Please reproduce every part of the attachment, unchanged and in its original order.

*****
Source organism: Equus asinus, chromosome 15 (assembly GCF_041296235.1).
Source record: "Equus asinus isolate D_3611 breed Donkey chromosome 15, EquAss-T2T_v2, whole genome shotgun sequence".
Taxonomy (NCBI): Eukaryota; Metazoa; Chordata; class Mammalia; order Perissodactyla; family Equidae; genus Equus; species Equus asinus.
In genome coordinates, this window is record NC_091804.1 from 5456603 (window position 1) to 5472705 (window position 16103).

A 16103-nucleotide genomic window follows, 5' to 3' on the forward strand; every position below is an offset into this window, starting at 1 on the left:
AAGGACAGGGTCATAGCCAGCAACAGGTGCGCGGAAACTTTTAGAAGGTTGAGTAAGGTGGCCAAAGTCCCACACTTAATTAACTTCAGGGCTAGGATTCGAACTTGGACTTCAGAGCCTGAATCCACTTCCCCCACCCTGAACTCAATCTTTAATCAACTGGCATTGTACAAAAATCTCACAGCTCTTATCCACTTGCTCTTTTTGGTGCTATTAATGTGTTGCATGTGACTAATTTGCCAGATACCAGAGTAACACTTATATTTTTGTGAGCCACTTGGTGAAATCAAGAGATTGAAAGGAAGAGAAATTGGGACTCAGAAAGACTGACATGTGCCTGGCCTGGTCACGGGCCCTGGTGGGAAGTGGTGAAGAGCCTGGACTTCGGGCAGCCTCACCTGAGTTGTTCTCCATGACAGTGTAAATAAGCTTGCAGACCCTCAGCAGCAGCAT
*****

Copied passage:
Source organism: Equus asinus, chromosome 15 (assembly GCF_041296235.1).
Source record: "Equus asinus isolate D_3611 breed Donkey chromosome 15, EquAss-T2T_v2, whole genome shotgun sequence".
Taxonomy (NCBI): Eukaryota; Metazoa; Chordata; class Mammalia; order Perissodactyla; family Equidae; genus Equus; species Equus asinus.
In genome coordinates, this window is record NC_091804.1 from 5456603 (window position 1) to 5472705 (window position 16103).

A 16103-nucleotide genomic window follows, 5' to 3' on the forward strand; every position below is an offset into this window, starting at 1 on the left:
AAGGACAGGGTCATAGCCAGCAACAGGTGCGCGGAAACTTTTAGAAGGTTGAGTAAGGTGGCCAAAGTCCCACACTTAATTAACTTCAGGGCTAGGATTCGAACTTGGACTTCAGAGCCTGAATCCACTTCCCCCACCCTGAACTCAATCTTTAATCAACTGGCATTGTACAAAAATCTCACAGCTCTTATCCACTTGCTCTTTTTGGTGCTATTAATGTGTTGCATGTGACTAATTTGCCAGATACCAGAGTAACACTTATATTTTTGTGAGCCACTTGGTGAAATCAAGAGATTGAAAGGAAGAGAAATTGGGACTCAGAAAGACTGACATGTGCCTGGCCTGGTCACGGGCCCTGGTGGGAAGTGGTGAAGAGCCTGGACTTCGGGCAGCCTCACCTGAGTTGTTCTCCATGACAGTGTAAATAAGCTTGCAGACCCTCAGCAGCAGCAT